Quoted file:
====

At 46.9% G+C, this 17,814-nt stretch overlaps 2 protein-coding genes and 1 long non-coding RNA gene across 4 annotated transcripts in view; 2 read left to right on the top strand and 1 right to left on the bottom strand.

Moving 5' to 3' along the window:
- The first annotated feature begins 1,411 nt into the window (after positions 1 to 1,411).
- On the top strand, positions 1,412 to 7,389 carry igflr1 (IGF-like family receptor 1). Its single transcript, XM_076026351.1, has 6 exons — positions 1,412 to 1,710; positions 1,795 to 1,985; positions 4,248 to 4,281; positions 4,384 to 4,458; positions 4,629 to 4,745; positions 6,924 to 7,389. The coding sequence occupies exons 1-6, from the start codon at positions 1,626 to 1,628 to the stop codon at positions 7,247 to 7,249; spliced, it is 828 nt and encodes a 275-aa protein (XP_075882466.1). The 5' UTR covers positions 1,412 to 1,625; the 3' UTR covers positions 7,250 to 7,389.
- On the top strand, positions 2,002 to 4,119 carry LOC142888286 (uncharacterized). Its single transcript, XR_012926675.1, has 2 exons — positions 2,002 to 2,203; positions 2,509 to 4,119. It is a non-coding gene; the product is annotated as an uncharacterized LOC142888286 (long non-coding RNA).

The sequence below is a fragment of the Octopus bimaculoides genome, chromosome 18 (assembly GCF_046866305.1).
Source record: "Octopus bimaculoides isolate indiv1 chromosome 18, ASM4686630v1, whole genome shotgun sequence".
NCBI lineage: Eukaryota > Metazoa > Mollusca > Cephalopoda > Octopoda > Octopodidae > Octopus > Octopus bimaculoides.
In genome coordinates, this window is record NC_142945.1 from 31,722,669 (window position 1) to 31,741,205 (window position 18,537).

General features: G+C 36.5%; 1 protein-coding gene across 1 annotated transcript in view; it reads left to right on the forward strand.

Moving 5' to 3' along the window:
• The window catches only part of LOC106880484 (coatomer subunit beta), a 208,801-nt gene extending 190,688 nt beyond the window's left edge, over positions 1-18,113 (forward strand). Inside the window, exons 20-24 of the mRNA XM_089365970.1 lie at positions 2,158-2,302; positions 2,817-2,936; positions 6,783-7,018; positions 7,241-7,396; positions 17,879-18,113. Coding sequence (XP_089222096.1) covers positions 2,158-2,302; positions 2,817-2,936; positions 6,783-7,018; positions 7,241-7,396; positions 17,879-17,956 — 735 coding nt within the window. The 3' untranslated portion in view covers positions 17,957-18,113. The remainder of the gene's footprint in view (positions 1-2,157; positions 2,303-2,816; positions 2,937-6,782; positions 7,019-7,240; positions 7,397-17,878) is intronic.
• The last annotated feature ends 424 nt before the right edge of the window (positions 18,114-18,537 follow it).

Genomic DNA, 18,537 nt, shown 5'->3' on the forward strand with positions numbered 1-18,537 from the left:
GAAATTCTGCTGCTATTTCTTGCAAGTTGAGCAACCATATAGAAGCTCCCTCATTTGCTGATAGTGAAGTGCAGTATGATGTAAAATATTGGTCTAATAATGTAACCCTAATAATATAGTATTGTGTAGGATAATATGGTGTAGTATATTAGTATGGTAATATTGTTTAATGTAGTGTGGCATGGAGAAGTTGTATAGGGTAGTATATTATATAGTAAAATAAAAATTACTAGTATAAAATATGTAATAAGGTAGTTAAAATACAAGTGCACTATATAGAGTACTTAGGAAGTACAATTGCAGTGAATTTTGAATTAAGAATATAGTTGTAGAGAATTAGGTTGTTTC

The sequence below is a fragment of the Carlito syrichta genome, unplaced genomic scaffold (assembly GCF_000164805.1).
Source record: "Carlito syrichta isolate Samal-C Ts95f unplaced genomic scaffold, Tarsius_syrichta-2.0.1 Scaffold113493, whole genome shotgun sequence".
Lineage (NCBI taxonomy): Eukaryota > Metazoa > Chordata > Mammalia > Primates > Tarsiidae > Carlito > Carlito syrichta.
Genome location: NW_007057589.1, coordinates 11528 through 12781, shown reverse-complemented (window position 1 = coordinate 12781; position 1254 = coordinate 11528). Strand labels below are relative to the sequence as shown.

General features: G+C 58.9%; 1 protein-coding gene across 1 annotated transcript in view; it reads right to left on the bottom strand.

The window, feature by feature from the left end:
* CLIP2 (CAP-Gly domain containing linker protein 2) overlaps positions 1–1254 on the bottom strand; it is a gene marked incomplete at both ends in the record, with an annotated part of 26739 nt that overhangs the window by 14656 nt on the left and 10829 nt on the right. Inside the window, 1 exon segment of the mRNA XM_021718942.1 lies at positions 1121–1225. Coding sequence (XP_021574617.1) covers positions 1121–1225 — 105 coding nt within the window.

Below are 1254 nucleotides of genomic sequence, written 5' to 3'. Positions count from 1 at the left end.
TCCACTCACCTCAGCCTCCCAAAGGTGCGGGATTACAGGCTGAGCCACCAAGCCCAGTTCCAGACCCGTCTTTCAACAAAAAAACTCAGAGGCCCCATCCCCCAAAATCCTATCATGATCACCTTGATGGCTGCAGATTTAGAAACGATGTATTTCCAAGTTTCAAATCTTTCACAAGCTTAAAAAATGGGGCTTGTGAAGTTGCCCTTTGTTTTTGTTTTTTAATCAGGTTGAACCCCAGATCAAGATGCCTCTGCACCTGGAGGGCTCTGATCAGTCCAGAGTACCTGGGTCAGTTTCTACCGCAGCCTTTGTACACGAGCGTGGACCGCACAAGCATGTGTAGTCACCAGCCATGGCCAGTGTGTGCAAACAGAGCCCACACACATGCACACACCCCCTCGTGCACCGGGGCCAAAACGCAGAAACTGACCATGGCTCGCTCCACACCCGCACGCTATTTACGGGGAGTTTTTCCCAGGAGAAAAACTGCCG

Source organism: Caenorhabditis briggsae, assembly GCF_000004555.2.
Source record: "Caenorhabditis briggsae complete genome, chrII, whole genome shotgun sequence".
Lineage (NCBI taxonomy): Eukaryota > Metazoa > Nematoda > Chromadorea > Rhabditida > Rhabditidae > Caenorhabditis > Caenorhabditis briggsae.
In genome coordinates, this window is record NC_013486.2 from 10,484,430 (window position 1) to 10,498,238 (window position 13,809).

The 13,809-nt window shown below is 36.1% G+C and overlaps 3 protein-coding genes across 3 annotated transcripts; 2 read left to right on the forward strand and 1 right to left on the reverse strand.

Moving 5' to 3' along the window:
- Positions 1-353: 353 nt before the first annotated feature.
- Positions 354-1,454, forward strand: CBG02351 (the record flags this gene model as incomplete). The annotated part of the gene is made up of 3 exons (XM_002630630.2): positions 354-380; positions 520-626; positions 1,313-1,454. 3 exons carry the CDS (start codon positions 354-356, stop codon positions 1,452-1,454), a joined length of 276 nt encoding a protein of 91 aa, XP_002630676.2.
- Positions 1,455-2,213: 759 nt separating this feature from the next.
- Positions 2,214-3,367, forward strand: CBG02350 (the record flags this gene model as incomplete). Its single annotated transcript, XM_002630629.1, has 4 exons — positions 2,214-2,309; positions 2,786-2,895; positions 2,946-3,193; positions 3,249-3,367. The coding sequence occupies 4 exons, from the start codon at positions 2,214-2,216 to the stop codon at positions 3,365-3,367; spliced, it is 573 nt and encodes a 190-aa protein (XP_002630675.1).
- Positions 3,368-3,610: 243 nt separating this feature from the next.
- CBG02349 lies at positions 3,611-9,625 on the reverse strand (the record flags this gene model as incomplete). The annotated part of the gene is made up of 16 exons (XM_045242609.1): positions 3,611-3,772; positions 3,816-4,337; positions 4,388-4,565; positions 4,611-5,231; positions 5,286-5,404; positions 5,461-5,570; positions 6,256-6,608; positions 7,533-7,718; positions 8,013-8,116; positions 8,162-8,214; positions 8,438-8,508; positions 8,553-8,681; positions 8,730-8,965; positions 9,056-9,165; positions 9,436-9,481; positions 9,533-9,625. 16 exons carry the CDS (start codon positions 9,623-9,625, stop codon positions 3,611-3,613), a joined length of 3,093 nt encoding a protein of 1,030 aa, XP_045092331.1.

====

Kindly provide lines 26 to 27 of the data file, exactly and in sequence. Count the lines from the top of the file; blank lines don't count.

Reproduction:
Source record: "Caenorhabditis briggsae complete genome, chrII, whole genome shotgun sequence".
Lineage (NCBI taxonomy): Eukaryota > Metazoa > Nematoda > Chromadorea > Rhabditida > Rhabditidae > Caenorhabditis > Caenorhabditis briggsae.